Press Conference, October 5, 1926

Date: October 5, 1926

Location: Washington, D.C.

(Original document available here)

The President: So far as I know nothing has developed in relation to the proposal that some one has made to purchase land south of Pennsylvania Avenue. I remarked about that the other day. The building program is in the hands of certain officials, and I assume that they are carrying it out in accordance with the law. What I meant to emphasize the other day is that what we need in Washington are buildings in order to provide for the better transaction of the Government business. While we may need some more land some time, the present need is for the erection of buildings rather than for the purchase of real estate.

I haven’t any information about any investigation of the mine disaster at Ironwood by the Federal government. The supposition would be that mining is entirely a state matter, controlled by the laws of the state, and totally outside of the jurisdiction of the Federal government. I know that it has been brought to my attention that the Federal government has no authority under the Constitution to make laws relative to the conduct of mining in the different states, and, therefore, the Federal government would not be in a position to make an investigation of mine disasters. But I do not know what may be contemplated by the Bureau of Mines or any of its related bodies.

I haven’t reached any decision about going to Kansas City.

Nothing has developed in the Russian situation. I do not like to keep discussing that situation. It is not understood by the people generally perhaps that I respond to questions submitted, and it would seem to indicate that the President is constantly saying something about Russia. I have no disposition to say anything about it, and until something develops I think in the future you may expect that I will not make any comment about it. Of course, I am very glad to give at any time any information that may come, but I do not want to keep making comments unless there is information developed about which comment can helpfully be made.

I haven’t seen the book of Lindsay Rogers. It may possibly have been sent to me. I judge from this question that it is a discussion of the constitutional limits of the activities of the United States Senate. I think there was a British reviewer of books – supposed to be a great authority – who said he never read a book before he reviewed it because it might prejudice him. So perhaps my not having seen the book would be a compelling reason for not making any comments about it. I do not know as I can comment about his book or say much of anything about the subject that he has undertaken to discuss, which appears to be the relationship between the Executive and the House and Senate, and the Senate’s relationship to the House and the Executive. That depends more on personalities than it does on a change of the rules. Sometimes there is a very strong group in the Senate which has a very dominating influence. Sometimes there is a strong group in the House. Sometimes there is an exceptionally strong Executive, who seems to go a very long ways in dominating the Congress. My own off-hand opinion is that the rules of checks and balances that have been adopted for the relationship between the different branches of the Government are about as good as could be adopted. Sometimes there will occasions arise where things are not done as we could wish for, but, as I have indicated, it is more the accident of personalities than anything that might be due to, or could be foreseen by, or controlled by a change in the Constitution, or a general change of the executive and legislative procedure. If you gentlemen will read the works of John Adams and want to make a further study of it you will find a great deal of information that would be very instructive, I am sure, and I have no doubt would provide a foundation for very interesting newspaper articles. No doubt Mr. Rogers in his book has had access to that and probably has been benefitted by his perusal of it.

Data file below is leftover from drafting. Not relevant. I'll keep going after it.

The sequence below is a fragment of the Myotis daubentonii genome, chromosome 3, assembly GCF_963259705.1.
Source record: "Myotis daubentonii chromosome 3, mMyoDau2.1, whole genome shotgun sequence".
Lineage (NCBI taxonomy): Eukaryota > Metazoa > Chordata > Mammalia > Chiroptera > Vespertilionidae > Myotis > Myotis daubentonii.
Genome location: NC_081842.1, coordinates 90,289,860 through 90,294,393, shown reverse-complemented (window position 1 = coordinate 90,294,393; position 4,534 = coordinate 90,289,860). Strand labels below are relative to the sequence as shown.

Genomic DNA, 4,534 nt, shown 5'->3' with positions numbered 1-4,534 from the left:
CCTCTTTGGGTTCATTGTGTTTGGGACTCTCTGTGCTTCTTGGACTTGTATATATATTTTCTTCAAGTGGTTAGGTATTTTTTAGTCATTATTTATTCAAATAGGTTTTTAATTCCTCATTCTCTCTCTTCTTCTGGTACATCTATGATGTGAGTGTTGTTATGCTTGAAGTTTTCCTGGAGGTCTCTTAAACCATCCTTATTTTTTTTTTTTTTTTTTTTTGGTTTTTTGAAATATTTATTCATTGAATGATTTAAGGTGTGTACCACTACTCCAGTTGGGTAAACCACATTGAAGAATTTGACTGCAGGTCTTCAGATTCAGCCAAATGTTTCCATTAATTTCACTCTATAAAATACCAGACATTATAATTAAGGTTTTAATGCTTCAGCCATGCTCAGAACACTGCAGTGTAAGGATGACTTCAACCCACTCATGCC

Citation: Calvin Coolidge: Remarks by the President to Newspaper Correspondents

The Coolidge Foundation gratefully acknowledges the volunteer efforts of John Sullivan III who prepared this document for digital publication.

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